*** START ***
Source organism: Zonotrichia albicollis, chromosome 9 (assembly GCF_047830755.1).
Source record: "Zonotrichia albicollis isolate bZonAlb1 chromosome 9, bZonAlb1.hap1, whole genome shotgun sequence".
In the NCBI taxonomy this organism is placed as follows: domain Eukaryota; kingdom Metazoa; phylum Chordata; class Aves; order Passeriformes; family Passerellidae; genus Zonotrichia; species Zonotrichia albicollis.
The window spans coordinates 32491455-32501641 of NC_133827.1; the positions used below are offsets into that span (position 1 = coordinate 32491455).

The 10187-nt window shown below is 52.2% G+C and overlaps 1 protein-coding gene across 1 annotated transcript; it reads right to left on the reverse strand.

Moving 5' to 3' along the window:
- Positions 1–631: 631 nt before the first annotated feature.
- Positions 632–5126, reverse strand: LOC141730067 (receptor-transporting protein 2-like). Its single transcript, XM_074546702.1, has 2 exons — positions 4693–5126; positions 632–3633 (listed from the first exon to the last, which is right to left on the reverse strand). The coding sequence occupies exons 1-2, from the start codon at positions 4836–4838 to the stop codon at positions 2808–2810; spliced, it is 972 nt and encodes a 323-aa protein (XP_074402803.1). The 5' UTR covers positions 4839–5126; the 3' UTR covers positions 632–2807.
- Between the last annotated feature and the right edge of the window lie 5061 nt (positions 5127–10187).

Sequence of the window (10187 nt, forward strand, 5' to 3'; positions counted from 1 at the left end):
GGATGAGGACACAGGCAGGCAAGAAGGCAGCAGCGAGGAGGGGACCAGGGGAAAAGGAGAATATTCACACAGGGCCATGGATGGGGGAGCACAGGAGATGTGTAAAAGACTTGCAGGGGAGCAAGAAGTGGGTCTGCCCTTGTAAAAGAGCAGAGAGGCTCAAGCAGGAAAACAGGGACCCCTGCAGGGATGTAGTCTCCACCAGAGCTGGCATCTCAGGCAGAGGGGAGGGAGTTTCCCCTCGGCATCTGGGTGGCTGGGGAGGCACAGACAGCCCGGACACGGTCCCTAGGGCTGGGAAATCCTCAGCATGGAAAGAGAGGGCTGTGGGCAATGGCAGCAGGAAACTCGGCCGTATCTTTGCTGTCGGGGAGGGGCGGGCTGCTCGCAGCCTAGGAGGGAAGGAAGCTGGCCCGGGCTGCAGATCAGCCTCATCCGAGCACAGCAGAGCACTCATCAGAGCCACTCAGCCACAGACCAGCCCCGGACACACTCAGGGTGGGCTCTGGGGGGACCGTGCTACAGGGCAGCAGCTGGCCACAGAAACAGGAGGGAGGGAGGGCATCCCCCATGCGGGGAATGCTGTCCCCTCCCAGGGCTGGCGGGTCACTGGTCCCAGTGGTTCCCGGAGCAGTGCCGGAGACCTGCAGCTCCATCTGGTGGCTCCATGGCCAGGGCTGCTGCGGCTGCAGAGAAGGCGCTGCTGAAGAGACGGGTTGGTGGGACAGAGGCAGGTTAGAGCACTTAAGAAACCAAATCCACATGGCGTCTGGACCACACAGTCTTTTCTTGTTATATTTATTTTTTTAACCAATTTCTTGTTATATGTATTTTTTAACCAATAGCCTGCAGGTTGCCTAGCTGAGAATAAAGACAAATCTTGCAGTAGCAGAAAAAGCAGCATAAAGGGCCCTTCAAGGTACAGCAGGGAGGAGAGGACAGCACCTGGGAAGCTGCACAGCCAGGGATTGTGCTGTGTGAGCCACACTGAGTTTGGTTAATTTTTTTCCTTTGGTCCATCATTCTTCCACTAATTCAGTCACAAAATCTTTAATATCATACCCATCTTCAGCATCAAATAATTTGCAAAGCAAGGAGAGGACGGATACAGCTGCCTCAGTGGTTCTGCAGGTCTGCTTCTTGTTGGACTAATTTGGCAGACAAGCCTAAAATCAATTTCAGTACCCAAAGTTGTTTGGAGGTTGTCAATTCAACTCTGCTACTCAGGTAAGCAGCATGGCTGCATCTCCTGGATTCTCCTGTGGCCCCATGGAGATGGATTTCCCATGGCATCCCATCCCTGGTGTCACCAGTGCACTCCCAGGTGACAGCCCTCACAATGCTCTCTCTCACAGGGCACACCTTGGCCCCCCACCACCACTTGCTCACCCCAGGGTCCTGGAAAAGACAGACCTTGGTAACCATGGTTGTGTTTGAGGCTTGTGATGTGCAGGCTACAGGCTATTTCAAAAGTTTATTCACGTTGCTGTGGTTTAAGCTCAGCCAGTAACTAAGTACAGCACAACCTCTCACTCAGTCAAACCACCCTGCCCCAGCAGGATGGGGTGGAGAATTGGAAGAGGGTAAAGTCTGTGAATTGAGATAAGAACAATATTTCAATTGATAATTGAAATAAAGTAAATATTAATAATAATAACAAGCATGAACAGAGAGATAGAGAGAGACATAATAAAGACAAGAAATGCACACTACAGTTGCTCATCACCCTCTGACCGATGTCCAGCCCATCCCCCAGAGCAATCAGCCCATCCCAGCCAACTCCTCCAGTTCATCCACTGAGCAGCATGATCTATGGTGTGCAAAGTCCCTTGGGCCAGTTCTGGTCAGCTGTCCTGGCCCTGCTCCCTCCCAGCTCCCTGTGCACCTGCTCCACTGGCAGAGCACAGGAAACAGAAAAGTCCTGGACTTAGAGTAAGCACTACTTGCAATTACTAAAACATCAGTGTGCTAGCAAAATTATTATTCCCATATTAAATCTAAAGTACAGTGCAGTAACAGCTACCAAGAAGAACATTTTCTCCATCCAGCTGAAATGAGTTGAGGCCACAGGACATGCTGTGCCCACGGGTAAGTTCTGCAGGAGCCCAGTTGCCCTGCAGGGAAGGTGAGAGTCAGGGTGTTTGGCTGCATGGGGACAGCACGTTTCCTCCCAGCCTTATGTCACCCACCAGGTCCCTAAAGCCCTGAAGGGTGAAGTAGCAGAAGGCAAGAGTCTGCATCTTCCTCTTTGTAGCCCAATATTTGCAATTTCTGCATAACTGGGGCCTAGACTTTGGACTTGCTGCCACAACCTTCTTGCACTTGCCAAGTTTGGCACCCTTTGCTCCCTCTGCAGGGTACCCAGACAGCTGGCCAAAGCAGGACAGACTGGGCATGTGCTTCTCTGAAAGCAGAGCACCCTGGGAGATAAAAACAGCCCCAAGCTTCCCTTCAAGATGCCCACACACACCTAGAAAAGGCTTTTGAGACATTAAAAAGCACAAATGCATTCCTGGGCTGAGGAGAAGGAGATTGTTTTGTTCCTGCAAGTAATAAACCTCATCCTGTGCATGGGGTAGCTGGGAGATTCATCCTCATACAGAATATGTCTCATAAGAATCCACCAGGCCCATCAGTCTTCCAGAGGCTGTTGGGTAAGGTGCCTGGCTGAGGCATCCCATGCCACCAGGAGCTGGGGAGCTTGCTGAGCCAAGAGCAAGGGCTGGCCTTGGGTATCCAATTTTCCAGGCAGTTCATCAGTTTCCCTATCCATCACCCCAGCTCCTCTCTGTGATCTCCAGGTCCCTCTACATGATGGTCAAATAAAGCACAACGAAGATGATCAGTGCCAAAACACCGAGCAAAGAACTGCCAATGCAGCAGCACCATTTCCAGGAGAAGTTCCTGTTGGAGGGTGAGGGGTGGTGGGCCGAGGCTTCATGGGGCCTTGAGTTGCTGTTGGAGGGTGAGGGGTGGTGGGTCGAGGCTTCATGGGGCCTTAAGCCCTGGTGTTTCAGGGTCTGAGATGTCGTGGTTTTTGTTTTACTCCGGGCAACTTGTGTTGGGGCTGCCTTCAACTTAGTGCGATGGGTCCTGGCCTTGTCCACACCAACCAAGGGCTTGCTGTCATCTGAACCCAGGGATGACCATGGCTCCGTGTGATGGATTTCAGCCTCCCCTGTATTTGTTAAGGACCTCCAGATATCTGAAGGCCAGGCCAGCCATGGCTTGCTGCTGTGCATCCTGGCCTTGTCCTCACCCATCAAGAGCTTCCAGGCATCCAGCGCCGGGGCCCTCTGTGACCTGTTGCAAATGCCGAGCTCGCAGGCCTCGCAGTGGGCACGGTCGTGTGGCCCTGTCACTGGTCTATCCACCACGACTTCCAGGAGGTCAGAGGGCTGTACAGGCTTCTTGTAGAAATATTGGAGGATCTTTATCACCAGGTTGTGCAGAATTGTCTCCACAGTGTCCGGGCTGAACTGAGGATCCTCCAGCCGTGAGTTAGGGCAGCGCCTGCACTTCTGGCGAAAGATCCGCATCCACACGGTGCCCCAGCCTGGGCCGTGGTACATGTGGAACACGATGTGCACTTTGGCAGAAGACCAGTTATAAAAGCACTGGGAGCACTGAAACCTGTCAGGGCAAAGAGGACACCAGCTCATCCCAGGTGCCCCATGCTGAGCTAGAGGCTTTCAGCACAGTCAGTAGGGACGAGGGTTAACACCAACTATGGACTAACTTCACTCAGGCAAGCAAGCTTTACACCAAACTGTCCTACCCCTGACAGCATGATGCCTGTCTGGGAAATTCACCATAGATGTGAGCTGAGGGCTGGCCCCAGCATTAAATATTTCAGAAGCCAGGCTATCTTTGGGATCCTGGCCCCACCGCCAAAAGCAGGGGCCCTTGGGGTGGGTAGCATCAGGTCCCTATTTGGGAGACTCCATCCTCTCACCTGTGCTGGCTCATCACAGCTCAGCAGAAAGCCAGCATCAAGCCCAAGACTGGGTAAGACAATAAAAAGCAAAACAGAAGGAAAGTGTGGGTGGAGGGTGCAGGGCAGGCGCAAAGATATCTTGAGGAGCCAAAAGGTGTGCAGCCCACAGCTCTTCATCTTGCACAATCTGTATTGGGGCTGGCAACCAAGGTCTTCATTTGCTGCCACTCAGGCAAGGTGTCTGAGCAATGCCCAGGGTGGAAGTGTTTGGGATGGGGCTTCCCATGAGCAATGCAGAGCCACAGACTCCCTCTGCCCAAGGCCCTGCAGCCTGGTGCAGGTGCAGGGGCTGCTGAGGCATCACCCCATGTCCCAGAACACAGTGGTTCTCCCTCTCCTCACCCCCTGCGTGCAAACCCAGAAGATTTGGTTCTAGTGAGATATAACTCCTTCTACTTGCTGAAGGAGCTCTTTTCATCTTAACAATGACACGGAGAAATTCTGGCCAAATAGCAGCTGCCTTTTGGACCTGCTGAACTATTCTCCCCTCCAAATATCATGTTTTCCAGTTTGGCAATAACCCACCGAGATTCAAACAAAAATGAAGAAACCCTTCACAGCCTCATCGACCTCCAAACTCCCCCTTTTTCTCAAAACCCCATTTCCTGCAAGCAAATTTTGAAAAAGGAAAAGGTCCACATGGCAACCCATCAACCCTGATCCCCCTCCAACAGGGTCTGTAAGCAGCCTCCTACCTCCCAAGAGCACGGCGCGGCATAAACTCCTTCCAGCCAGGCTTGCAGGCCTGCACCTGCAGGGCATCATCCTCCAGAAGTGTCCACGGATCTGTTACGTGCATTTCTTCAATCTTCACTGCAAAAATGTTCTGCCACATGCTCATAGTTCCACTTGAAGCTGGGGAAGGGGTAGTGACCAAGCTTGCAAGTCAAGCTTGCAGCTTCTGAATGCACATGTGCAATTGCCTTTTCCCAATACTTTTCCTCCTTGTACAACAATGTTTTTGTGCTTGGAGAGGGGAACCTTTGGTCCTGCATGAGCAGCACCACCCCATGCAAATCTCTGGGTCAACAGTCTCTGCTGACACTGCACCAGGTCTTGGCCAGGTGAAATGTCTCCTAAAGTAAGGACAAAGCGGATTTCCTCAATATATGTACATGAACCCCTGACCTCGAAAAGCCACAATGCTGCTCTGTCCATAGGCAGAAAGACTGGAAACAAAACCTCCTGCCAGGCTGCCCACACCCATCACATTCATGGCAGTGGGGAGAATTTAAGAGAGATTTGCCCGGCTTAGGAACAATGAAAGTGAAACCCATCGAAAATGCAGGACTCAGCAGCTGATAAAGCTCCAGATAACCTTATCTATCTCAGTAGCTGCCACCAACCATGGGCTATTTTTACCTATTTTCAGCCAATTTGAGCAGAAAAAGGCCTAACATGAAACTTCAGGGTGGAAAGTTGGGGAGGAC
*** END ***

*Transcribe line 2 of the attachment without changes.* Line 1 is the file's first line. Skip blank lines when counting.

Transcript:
Source record: "Zonotrichia albicollis isolate bZonAlb1 chromosome 9, bZonAlb1.hap1, whole genome shotgun sequence".